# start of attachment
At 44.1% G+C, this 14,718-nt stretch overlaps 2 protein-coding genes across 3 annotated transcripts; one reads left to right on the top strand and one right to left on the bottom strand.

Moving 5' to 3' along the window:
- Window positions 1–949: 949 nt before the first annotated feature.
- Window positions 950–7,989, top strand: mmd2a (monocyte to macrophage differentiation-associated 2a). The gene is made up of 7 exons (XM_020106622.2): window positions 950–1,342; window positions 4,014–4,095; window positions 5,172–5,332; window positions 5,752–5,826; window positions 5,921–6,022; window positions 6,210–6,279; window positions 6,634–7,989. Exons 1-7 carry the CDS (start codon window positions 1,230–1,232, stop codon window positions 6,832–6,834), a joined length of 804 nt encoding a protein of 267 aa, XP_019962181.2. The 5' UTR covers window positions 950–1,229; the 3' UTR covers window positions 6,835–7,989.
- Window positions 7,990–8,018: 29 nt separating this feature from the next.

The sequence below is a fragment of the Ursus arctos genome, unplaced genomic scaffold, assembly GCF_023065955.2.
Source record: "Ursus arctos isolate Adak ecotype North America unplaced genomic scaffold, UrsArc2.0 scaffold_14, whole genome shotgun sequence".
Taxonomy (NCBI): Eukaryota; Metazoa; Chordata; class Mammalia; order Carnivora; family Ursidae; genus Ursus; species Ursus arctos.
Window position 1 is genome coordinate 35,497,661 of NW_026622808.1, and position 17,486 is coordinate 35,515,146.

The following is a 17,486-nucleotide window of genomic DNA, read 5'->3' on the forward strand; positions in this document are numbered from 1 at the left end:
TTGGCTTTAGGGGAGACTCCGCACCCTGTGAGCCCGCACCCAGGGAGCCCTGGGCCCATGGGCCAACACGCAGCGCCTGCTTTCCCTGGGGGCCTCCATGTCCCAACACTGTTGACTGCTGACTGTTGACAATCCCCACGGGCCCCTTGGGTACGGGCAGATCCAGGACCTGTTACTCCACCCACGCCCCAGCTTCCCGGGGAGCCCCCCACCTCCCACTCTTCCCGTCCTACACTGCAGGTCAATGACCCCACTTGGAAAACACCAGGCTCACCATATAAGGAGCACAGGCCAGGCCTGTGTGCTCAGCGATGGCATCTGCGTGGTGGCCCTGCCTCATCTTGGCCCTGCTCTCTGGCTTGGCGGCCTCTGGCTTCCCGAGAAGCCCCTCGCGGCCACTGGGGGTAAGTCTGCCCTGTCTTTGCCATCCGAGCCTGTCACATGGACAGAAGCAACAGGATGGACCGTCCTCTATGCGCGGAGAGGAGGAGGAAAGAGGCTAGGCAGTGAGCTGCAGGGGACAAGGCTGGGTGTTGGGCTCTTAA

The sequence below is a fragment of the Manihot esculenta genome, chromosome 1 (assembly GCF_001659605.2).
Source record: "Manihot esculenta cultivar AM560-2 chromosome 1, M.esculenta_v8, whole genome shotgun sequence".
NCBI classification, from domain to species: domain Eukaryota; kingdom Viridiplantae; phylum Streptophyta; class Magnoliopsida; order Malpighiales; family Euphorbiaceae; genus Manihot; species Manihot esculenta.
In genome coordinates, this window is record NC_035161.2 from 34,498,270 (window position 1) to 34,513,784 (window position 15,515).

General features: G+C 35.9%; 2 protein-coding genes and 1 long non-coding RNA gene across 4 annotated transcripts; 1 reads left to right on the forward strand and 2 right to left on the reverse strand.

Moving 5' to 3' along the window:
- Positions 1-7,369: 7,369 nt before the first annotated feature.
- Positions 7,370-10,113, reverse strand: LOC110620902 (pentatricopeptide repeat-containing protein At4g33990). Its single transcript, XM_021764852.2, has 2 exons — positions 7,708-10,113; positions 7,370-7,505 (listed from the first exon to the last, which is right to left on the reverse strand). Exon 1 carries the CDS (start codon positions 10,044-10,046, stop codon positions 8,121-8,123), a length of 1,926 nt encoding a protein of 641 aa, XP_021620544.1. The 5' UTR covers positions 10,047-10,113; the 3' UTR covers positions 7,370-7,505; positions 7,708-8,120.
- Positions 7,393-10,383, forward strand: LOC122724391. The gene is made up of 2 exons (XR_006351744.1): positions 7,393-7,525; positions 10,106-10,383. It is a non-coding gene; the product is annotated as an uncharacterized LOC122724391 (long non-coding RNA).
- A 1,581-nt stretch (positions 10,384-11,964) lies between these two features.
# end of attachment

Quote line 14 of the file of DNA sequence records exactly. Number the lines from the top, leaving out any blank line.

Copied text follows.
NCBI classification, from domain to species: domain Eukaryota; kingdom Viridiplantae; phylum Streptophyta; class Magnoliopsida; order Malpighiales; family Euphorbiaceae; genus Manihot; species Manihot esculenta.